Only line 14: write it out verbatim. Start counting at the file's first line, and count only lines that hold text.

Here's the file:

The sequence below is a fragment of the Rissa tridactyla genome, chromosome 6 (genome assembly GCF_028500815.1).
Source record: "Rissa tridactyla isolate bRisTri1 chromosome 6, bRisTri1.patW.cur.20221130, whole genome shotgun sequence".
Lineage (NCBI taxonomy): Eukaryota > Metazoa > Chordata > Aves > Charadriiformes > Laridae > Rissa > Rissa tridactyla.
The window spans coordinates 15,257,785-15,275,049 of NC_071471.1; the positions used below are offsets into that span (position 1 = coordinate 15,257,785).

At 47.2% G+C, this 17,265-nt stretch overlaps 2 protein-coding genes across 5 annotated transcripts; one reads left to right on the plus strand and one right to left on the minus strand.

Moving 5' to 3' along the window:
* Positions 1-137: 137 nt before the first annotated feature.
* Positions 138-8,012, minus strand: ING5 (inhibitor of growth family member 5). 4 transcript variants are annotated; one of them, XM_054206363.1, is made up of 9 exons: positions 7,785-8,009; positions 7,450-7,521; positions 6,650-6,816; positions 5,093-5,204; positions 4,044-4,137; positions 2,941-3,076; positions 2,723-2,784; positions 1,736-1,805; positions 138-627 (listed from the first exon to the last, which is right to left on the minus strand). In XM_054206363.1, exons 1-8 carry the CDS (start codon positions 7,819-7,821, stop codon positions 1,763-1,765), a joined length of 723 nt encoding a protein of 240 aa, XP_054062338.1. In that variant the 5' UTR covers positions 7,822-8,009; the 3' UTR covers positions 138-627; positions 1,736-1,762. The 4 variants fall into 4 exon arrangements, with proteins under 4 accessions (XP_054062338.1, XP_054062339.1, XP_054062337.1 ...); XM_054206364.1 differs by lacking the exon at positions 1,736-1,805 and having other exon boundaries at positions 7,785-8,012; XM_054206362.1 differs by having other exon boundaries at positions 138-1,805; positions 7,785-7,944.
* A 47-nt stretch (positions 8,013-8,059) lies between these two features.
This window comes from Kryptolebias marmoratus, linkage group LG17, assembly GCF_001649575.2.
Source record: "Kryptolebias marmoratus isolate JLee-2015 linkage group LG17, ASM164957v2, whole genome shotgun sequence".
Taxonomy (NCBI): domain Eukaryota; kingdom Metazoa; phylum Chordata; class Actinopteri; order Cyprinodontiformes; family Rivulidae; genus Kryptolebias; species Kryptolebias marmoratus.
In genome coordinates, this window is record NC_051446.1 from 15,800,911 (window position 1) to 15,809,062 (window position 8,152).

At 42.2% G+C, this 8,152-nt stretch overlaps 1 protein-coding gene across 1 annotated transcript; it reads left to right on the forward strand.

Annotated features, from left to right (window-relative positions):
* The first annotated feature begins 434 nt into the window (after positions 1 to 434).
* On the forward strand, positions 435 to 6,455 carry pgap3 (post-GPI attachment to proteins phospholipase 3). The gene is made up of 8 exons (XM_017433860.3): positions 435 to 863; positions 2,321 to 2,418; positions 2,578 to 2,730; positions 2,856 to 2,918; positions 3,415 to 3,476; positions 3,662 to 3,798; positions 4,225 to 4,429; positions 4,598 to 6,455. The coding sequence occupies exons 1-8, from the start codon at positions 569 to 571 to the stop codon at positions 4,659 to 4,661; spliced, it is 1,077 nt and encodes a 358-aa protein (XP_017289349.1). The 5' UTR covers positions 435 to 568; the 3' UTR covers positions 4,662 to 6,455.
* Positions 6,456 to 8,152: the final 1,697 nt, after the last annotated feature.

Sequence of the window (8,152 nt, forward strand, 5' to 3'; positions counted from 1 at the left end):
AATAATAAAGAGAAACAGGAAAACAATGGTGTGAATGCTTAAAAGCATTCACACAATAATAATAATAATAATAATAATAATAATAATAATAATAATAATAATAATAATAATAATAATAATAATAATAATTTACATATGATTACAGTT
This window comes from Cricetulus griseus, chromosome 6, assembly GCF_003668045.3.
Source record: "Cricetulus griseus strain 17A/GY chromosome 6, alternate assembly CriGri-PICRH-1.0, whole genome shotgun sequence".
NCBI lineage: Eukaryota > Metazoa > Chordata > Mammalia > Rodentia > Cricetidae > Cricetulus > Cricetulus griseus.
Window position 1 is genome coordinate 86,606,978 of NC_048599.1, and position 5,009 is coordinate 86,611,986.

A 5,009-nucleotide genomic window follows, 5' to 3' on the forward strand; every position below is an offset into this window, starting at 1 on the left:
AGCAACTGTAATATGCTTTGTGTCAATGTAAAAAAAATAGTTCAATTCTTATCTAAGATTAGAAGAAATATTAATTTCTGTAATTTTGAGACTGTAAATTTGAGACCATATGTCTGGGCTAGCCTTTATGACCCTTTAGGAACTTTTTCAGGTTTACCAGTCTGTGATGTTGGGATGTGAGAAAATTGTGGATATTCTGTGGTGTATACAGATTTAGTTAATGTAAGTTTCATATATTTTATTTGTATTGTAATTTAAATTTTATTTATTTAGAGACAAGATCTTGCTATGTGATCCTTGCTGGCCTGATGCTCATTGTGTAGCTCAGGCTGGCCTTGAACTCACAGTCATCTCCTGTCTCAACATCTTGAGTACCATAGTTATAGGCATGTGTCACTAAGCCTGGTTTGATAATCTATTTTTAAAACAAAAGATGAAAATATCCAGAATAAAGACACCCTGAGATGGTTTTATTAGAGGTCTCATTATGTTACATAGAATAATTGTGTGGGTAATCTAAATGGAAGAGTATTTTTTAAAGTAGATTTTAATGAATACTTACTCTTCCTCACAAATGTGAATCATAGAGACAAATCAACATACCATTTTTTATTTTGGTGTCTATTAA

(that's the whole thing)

At 42.2% G+C, this 8,152-nt stretch overlaps 1 protein-coding gene across 1 annotated transcript; it reads left to right on the forward strand.